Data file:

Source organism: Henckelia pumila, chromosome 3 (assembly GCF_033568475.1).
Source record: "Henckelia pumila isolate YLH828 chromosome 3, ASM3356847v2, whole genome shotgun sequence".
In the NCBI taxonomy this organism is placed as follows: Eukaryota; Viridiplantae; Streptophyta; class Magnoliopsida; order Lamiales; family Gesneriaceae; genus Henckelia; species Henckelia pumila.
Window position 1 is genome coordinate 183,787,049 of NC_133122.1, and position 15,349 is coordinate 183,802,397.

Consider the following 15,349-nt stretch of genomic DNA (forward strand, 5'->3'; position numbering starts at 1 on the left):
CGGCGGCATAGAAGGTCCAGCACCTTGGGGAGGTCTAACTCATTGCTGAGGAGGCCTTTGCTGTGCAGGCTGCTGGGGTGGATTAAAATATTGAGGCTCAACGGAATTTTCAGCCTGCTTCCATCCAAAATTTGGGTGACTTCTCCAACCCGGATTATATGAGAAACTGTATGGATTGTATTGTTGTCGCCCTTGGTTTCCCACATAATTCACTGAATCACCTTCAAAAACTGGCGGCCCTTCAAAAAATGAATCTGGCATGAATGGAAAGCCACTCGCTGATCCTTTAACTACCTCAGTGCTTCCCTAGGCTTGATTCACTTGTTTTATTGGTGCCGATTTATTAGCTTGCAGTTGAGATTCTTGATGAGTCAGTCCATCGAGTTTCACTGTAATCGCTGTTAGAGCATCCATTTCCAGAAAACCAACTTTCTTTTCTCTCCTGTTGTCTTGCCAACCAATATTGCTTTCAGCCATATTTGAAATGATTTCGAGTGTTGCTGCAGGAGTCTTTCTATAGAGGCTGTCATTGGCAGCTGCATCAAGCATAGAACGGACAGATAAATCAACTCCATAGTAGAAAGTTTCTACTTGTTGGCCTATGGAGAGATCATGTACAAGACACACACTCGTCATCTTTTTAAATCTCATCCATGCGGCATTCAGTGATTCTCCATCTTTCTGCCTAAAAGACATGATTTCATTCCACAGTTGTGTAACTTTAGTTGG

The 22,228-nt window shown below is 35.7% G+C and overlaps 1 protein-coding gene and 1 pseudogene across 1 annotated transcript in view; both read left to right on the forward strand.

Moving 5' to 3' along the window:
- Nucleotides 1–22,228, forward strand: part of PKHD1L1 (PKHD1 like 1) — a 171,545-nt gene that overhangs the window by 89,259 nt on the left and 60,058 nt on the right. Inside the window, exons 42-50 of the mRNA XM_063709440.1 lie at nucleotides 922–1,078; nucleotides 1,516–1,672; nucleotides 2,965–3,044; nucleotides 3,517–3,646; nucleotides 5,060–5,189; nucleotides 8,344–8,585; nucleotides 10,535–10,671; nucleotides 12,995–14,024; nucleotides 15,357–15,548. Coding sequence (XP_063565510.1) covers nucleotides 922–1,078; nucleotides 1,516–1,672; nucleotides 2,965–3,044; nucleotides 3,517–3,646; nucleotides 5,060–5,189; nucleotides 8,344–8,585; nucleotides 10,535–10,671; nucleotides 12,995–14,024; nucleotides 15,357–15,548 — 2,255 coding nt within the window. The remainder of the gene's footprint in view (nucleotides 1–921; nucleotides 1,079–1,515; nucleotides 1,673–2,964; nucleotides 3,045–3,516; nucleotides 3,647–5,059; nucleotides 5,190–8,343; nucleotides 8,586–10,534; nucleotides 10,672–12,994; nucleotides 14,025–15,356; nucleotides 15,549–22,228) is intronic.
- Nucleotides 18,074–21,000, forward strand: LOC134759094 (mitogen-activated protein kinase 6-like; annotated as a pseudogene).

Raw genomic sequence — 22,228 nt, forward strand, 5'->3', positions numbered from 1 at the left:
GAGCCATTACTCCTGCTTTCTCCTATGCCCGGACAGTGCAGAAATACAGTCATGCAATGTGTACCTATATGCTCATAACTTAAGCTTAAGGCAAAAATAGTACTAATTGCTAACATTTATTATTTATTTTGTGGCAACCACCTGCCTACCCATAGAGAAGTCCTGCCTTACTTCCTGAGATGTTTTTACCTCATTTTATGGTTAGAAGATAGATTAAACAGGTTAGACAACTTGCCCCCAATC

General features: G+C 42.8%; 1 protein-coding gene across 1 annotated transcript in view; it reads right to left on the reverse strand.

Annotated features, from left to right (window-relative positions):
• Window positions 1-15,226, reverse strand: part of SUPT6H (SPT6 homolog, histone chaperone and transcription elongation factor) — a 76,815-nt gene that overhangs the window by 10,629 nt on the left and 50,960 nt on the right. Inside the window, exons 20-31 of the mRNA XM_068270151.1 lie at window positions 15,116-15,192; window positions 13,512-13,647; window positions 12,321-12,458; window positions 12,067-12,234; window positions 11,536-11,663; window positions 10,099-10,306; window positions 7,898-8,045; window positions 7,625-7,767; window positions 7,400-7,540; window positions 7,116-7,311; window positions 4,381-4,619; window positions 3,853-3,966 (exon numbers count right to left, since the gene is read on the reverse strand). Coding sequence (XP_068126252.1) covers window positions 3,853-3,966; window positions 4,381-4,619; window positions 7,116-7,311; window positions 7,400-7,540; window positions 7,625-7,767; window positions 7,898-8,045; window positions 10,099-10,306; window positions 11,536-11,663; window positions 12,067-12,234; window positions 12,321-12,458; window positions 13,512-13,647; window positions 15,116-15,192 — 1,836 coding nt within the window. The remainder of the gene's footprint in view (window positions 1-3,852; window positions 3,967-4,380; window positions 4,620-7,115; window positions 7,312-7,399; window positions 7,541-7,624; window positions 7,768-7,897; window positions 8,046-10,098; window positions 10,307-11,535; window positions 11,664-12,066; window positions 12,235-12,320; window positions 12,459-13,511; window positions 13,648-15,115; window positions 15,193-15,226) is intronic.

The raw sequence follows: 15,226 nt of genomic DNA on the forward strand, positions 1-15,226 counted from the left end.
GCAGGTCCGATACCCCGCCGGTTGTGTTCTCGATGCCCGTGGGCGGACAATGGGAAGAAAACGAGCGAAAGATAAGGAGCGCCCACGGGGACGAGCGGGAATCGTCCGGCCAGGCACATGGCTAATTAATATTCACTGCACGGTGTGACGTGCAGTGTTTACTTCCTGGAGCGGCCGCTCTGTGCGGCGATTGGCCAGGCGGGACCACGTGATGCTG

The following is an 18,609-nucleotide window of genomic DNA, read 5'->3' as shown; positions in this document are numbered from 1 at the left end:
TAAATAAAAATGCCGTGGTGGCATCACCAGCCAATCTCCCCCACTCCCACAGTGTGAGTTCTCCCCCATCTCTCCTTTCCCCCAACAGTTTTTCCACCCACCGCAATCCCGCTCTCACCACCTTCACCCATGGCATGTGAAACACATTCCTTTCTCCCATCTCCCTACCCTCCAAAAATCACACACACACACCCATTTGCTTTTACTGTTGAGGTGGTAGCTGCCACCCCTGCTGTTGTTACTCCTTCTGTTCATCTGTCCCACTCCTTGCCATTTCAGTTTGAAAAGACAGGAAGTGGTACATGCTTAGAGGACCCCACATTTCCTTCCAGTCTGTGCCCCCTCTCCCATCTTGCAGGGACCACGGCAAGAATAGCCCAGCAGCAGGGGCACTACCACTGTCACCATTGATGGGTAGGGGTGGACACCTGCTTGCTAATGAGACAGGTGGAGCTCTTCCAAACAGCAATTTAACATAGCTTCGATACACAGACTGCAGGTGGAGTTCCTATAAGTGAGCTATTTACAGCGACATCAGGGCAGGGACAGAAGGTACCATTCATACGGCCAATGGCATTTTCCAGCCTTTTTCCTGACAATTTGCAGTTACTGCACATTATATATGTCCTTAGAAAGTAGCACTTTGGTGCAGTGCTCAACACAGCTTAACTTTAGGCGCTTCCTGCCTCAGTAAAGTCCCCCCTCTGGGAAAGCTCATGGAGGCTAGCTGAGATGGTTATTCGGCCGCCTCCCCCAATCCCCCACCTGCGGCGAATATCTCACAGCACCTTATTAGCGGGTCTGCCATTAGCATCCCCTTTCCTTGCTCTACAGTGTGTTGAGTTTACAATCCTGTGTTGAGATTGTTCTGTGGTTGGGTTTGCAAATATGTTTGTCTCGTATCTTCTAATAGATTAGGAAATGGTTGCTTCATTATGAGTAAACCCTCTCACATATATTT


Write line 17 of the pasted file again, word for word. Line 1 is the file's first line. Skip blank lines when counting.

GCAGGTCCGATACCCCGCCGGTTGTGTTCTCGATGCCCGTGGGCGGACAATGGGAAGAAAACGAGCGAAAGATAAGGAGCGCCCACGGGGACGAGCGGGAATCGTCCGGCCAGGCACATGGCTAATTAATATTCACTGCACGGTGTGACGTGCAGTGTTTACTTCCTGGAGCGGCCGCTCTGTGCGGCGATTGGCCAGGCGGGACCACGTGATGCTG